Crime

Bail Reform Under Heavy Criticism Following Waukesha Tragedy

Written by Nathaniel Mannor

Just yesterday, Waukesha was reeling from a tragedy that involved a violent criminal, Darrell Brooks, plowing his SUV into a group of Christmas parades. This incident left five dead and dozens more wounded. Such a vicious act of murder is enough to put someone away for a lifetime, right? Well, think again because earlier that month, Darrell Brooks ran over the mother of his child with little repercussion. But how did this happen?

The answer comes from Milwaukee County District Attorney John Chisholm, whose progressive policies allowed Brooks to leave prison with only a $1,000 bail. When pressed on this, Chisholm responded, saying, “Is there going to be an individual I divert, or I put into a treatment program, who’s going to go out and kill somebody? You bet. Guaranteed. It’s guaranteed to happen. It does not invalidate the overall approach.”

Let me get this straight: You’re saying that you willingly let people out of prison, knowing full well they intend to kill again? And what’s worse is that Chisholm chalks this up to ‘systematic’ failure rather than looking inwards at his incompetence.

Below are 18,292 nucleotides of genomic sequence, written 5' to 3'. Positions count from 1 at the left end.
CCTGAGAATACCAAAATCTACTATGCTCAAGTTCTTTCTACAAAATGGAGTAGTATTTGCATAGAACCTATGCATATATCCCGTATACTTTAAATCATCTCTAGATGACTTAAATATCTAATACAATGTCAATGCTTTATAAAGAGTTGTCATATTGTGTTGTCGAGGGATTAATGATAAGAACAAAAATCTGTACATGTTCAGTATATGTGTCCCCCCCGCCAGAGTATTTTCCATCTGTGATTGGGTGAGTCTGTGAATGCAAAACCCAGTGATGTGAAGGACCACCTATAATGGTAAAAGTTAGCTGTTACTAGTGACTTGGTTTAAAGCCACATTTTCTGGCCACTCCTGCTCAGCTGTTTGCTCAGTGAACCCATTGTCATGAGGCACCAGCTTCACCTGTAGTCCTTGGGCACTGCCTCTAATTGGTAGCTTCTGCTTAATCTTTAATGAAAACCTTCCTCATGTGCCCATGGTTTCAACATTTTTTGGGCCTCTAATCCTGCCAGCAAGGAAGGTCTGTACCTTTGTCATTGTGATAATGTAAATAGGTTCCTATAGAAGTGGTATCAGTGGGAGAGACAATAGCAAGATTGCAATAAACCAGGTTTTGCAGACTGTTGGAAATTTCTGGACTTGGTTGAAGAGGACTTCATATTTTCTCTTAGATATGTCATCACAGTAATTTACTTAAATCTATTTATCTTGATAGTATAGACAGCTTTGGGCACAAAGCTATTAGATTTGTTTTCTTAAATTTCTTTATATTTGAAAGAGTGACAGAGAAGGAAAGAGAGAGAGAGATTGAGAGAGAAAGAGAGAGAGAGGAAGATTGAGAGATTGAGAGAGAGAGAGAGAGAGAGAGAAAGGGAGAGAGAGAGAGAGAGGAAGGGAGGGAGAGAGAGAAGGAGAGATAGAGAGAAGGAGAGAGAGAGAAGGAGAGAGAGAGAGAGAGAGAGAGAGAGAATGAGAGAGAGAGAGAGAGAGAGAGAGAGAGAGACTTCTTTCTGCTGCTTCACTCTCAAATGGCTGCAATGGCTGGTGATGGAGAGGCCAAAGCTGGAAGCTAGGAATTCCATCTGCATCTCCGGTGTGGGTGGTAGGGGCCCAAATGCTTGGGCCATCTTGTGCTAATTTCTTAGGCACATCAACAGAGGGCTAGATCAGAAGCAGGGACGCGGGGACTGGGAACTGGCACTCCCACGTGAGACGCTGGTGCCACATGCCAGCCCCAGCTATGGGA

This isn’t the first example of Chisholm’s faulty thinking at work. In 2013, Jeremiah Schroeder committed similar crimes. However, after Chisholm allowed him to leave custody on a deferred prosecution agreement, Schroeder committed first-degree reckless homicide after a young woman overdosed on heroin he provided her.

Former Wisconsin Governor Scott Walker weighed in with a strategy to help clean up bail reform as a a strategy for Republicans to win in 2022. “…I am all for rehabilitating people dealing with opioid and other addictions out there, that’s different. But, when we talk about violent criminals, these are people that are in and out of the system. We need to keep them safe from society and this is sadly one more classic example of that…We saw last year during the pandemic when you let violent criminals back out on the street, they commit crimes. That’s what criminals do. And we need to push back and make the case that the most fundamental responsibility of the government is to keep people safe – whether it’s the federal government with the military or state and local government when it comes to law enforcement.”

Hopefully, Walker’s vision comes to fruition in the upcoming midterms that reduce violent crimes not just in Waukesha but across the nation. Then, perhaps the people of Milwaukee will see through Chisholm and oust him in 2025. Or better yet, put him in the one place he never sent any criminals: behind bars.

Photo Cred: AP Photo/Ivan Moreno